Both the Parisian and Rouen court cards were named after historical and mythological heroes and heroines. But the Parisian names have become more common in use. They became more common even for cards of Rouen design.
That’s why, speaking about modern English / American standard patterns of playing cards, we use such names as Anglo-French or Anglo-American playing cards.
Bona Fide Playing Cards followed traditions of the Anglo-French pattern, as well as traditions of playing card heroes and heroines… with the exception of the Queen of Clubs (Argine in accordance with Parisian names).
“Regarding the meaning of the suits, we can find just as many theories as for who the court cards represent. Just like before, we chose to use one of the most spread theories about the original French suits, where Spades were believed to represent nobility, Hearts the clergy, Diamonds the merchants and Clubs the commoners and the peasantry…” ~ Bona Fide Playing Cards
In the picture: Statue of King David by Nicolas Cordier in the Borghese Chapel of the Basilica di Santa Maria Maggiore (Rome).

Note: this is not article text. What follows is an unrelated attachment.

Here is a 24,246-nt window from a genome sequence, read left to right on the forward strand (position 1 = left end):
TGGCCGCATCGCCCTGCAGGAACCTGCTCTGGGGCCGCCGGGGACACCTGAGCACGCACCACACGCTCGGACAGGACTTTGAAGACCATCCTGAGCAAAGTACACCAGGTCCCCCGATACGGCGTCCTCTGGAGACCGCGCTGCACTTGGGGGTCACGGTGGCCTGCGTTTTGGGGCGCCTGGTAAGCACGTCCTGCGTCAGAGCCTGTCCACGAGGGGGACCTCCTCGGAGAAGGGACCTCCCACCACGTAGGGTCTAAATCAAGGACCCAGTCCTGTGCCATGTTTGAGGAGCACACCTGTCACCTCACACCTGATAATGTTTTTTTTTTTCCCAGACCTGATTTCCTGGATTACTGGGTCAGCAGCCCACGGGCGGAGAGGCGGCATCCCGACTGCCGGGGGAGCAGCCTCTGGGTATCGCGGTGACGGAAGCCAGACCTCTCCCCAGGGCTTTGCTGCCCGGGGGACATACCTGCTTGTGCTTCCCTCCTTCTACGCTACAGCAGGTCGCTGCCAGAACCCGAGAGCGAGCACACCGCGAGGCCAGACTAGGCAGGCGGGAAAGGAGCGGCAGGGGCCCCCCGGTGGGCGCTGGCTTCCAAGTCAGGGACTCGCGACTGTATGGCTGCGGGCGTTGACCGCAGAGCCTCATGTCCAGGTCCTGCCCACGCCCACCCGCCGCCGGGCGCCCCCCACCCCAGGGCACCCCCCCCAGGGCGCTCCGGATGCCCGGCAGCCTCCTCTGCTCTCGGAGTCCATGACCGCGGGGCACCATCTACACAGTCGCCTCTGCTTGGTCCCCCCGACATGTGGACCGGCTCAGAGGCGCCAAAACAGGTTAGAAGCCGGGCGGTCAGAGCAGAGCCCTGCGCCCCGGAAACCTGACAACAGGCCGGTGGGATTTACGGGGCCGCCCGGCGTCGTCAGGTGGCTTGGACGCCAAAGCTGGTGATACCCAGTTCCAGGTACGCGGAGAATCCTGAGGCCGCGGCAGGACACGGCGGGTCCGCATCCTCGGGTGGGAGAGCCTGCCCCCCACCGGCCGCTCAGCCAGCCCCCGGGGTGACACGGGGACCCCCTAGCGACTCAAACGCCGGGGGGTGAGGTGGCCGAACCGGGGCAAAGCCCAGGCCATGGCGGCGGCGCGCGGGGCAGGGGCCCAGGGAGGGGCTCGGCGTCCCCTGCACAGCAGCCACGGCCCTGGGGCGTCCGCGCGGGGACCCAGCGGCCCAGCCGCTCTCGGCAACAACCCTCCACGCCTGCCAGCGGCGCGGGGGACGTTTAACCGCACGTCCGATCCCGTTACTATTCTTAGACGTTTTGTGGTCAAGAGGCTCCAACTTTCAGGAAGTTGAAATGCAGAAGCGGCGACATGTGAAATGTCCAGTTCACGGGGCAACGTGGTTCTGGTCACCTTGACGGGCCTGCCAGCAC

According to the Bible, David was the second king of the United Kingdom of Israel and Judah. He also pointed as an ancestor of Jesus in the New Testament Gospels of Matthew and Luke. His life is conventionally dated to c. 1040–970 BC, his reign over Judah c. 1010–1002 BC, and his reign over the United Kingdoms of Israel c. 1002–970 BC. David is depicted as a righteous king, an acclaimed warrior, musician, and poet. He is an important figure to members of the Jewish, Christian, and Islamic faiths.
In the picture: ???
Athena is goodness in ancient Greek religion and mythology. She traditionally represents: wisdom, courage, inspiration, civilization, law and justice, strategic war, mathematics, strength, strategy, the arts, crafts, and skill.
In the picture: Ogier the Dane in Krongborg Castle (Denmark). [flipped picture!]
Ogier the Dane is a legendary character who appears in Old French chansons de geste (Old French for “songs of heroic deeds”). Chansons de geste were a type of epic poems that appear at the dawn of French literature. Ogier first appears as one of Charlemagne’s knights, in Chanson de Roland (written ca. 1060 AD). He wasn’t referenced to any known historical figure. The poem Chevalerie d’Ogier de Danemarche (written ca. 1200-15 AD) made him increasingly popular hero in European literature. It describes Ogier as the son of the Danish king Geoffrey (ruled from 804 or earlier until 810), who is the enemy of Charlemagne, given as a hostage to Charlemagne.
Nouveau Playing Cards: Spades